all will join in wishing her and her
life companion a happy and pros
TO HAVE RADIO STATION.
Born in a canebrakes57 years ago,
J. D. Huffman now wants to be Pre
siding Judge of the County Court
of Pemiscot county.
Sometimes a man's birthplace' has
much to do with his after life. From
such a beginning some great men
have come. For Instance, Jesus of,
Nazareth was born in a stable.
Having made these statements an
explanation is due. ,Mr. Huffman's
father and mother lived at Cotton
wood Point during the civil war.
From North Carolina to the wilder
ness west of the Mississippi river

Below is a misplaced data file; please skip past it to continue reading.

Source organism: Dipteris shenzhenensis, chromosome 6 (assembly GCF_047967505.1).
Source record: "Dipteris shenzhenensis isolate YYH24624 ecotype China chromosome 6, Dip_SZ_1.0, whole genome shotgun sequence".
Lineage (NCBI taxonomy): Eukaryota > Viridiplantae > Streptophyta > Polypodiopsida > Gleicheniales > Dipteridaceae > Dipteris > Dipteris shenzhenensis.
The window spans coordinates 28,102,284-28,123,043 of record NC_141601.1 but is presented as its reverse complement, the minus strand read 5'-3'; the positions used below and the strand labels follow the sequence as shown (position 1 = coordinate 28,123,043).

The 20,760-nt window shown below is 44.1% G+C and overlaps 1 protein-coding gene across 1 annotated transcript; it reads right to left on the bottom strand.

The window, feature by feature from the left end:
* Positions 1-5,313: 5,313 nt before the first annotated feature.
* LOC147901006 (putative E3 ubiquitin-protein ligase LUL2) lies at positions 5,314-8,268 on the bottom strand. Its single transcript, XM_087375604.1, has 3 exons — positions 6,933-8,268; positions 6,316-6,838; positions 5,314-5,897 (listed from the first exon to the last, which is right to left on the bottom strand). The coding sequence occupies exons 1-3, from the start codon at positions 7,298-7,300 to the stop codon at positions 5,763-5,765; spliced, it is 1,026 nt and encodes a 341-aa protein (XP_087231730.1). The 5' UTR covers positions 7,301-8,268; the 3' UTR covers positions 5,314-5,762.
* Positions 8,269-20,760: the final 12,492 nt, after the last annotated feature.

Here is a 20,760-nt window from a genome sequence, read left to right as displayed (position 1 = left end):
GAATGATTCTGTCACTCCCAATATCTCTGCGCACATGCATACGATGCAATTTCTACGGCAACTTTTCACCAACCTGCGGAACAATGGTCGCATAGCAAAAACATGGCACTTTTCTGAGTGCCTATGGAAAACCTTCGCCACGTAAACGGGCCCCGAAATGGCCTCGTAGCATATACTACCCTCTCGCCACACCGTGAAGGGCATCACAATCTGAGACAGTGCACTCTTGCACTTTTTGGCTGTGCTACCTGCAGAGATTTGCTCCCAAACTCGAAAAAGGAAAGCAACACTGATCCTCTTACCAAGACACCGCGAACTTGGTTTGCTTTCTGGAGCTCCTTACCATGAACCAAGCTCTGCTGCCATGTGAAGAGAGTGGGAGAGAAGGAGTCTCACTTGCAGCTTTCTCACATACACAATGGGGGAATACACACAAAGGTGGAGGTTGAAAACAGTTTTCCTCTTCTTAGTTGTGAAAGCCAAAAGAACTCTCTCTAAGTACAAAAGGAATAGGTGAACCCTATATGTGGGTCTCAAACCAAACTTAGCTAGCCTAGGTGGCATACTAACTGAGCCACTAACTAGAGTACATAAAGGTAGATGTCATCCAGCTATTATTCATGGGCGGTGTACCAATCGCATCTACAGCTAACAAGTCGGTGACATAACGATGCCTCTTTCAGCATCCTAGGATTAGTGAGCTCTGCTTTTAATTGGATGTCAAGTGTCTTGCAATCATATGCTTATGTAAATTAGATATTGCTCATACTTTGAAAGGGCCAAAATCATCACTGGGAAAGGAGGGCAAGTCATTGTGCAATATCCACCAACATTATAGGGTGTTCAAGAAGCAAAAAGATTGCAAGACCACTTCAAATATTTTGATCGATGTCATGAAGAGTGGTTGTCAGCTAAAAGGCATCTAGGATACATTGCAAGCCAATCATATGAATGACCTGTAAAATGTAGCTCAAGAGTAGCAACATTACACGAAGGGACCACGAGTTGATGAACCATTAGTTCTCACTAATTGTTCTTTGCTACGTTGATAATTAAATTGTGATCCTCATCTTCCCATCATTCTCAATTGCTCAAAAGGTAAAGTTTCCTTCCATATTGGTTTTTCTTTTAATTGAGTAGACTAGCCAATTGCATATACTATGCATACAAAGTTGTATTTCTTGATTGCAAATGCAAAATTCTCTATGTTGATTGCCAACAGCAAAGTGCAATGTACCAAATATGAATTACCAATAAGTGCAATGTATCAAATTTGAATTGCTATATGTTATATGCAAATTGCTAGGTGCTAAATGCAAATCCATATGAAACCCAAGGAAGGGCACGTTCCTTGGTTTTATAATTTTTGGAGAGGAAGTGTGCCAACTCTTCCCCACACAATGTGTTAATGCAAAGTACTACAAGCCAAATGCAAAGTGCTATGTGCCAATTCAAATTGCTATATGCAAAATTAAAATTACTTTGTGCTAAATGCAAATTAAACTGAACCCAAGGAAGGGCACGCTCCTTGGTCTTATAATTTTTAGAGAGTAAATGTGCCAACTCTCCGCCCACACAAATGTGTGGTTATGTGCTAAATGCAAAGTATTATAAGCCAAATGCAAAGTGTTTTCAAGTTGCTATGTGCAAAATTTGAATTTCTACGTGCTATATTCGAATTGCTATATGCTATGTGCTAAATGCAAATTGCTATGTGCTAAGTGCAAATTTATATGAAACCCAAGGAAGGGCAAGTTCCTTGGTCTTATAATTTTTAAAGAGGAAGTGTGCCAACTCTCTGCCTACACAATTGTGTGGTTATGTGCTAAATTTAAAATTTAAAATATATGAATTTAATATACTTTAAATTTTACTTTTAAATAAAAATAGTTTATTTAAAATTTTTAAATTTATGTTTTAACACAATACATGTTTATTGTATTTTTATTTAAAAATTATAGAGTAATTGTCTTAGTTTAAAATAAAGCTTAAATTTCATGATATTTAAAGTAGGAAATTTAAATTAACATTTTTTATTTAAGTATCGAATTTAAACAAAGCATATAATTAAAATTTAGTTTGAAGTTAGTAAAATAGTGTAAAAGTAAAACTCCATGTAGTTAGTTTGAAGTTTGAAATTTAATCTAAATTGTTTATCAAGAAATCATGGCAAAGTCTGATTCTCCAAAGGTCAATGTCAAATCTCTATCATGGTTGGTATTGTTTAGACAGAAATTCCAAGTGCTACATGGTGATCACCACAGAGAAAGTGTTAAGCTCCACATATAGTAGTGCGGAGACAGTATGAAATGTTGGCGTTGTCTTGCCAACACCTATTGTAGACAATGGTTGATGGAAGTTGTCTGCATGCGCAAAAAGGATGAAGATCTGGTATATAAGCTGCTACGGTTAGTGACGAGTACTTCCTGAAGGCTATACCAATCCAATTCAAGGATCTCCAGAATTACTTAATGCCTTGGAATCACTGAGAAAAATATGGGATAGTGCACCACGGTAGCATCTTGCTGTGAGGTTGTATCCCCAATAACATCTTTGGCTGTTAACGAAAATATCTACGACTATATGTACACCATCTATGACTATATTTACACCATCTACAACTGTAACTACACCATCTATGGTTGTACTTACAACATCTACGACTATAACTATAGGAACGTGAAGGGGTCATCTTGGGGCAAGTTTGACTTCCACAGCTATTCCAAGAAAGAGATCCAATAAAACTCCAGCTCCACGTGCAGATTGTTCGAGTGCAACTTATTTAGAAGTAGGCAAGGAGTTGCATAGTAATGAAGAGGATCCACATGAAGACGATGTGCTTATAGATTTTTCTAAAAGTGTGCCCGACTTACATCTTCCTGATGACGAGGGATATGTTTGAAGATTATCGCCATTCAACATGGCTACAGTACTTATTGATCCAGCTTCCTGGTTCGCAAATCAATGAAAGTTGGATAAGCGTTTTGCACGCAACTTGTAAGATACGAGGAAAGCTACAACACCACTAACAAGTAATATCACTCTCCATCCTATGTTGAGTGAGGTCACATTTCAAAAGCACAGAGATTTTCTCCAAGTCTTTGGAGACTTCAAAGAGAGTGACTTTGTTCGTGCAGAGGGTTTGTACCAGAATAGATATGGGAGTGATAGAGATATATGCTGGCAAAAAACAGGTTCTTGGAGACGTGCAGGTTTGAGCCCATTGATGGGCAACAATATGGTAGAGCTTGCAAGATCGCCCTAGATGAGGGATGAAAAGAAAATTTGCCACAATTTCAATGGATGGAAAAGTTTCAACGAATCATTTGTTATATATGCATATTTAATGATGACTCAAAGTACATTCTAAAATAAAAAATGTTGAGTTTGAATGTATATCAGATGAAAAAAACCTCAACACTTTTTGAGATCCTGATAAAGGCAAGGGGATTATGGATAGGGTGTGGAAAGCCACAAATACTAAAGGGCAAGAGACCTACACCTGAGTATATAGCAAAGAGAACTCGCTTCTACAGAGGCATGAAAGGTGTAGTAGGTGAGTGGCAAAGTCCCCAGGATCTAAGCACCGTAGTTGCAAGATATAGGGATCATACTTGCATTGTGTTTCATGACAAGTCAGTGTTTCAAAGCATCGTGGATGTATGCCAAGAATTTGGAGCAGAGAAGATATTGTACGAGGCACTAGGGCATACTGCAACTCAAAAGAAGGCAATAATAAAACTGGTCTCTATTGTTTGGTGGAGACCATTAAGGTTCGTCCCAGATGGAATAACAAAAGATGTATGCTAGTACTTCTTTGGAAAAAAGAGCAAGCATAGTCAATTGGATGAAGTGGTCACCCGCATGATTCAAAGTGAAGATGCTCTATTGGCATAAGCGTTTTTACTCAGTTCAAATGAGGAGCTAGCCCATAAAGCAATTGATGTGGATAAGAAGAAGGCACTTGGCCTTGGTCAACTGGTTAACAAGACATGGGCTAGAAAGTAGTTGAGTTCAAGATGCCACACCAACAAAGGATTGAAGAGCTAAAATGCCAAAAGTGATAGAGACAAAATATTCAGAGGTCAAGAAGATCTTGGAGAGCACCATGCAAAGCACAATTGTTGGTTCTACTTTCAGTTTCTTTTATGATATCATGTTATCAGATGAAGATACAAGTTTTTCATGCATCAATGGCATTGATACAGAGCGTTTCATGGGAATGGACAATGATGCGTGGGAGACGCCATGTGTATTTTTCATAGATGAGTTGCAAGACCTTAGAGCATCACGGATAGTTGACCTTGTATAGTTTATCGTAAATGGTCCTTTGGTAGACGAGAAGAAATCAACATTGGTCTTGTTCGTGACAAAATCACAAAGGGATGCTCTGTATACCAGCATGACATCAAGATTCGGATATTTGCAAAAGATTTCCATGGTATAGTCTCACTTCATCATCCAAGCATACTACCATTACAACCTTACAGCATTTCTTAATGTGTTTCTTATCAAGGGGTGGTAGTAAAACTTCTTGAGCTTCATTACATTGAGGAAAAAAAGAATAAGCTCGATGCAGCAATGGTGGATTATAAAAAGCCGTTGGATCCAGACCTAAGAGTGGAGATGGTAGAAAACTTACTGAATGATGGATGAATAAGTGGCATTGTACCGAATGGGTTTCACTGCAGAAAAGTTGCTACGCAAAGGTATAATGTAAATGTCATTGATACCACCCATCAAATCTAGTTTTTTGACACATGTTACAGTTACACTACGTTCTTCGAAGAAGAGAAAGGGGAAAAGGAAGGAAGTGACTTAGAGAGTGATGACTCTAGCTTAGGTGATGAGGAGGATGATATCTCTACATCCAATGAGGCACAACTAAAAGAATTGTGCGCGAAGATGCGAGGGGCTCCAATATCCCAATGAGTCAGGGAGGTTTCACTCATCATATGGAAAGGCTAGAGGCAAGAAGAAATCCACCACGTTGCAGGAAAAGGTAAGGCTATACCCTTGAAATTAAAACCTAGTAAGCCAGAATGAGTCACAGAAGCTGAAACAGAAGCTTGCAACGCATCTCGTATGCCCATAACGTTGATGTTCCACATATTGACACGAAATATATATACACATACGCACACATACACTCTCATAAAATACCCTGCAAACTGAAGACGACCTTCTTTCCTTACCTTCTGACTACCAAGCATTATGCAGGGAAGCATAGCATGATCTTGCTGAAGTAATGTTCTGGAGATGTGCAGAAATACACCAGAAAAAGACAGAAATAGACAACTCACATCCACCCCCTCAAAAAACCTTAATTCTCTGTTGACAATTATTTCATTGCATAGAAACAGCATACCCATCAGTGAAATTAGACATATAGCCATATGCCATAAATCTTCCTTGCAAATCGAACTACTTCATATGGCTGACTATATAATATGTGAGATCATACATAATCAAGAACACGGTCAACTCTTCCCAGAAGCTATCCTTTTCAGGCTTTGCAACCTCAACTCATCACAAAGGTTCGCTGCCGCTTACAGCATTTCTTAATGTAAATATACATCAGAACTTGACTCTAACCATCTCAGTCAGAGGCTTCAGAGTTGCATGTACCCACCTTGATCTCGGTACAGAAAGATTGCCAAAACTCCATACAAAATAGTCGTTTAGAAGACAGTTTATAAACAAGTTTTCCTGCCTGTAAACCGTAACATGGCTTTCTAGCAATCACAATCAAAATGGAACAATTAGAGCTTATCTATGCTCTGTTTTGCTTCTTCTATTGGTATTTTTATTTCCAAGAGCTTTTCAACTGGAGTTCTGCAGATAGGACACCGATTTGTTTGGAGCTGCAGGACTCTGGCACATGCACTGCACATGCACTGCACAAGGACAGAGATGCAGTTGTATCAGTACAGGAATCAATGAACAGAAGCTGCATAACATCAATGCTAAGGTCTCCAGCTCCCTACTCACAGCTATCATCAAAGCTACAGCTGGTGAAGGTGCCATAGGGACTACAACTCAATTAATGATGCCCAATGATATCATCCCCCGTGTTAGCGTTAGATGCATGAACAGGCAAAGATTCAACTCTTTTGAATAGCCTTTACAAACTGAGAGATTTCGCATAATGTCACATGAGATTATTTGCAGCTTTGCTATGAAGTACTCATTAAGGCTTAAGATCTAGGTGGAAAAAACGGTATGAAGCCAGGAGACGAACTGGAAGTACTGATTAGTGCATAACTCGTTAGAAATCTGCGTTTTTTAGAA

they had journeyed to make their
home. Pioneers they were of Pem
iscot. Little else than canebrakes
were then on both sides of the
river. So it was little trouble to b5
born in a canebrake then. In fadt,
under certain then existing circum
stances, one was fortunate to have
even a canebrake to be born in. But
the subject of this sketch had no
choice on this score. Mr. Huffman
was born in 1864, the last year of
the civil war. Then was the worst
period of the conflict. There was
less law and more lawlessness, more
prowling bands and neither property
nor life were safe. The country be
ing wild and thinly settled made
this condition worse. After the
Huffman home at Cottonwood Point
had been molested and the lives of
the inmates threatened, the hardy
pioneers took refuge in a canebrake
on the Tennessee side of the river.
There David Huffman first saw the
light of dav.
So, by accident, Mr. Huffman was
born in Tennessee, though in the
opinion of the writer, Tennessee is a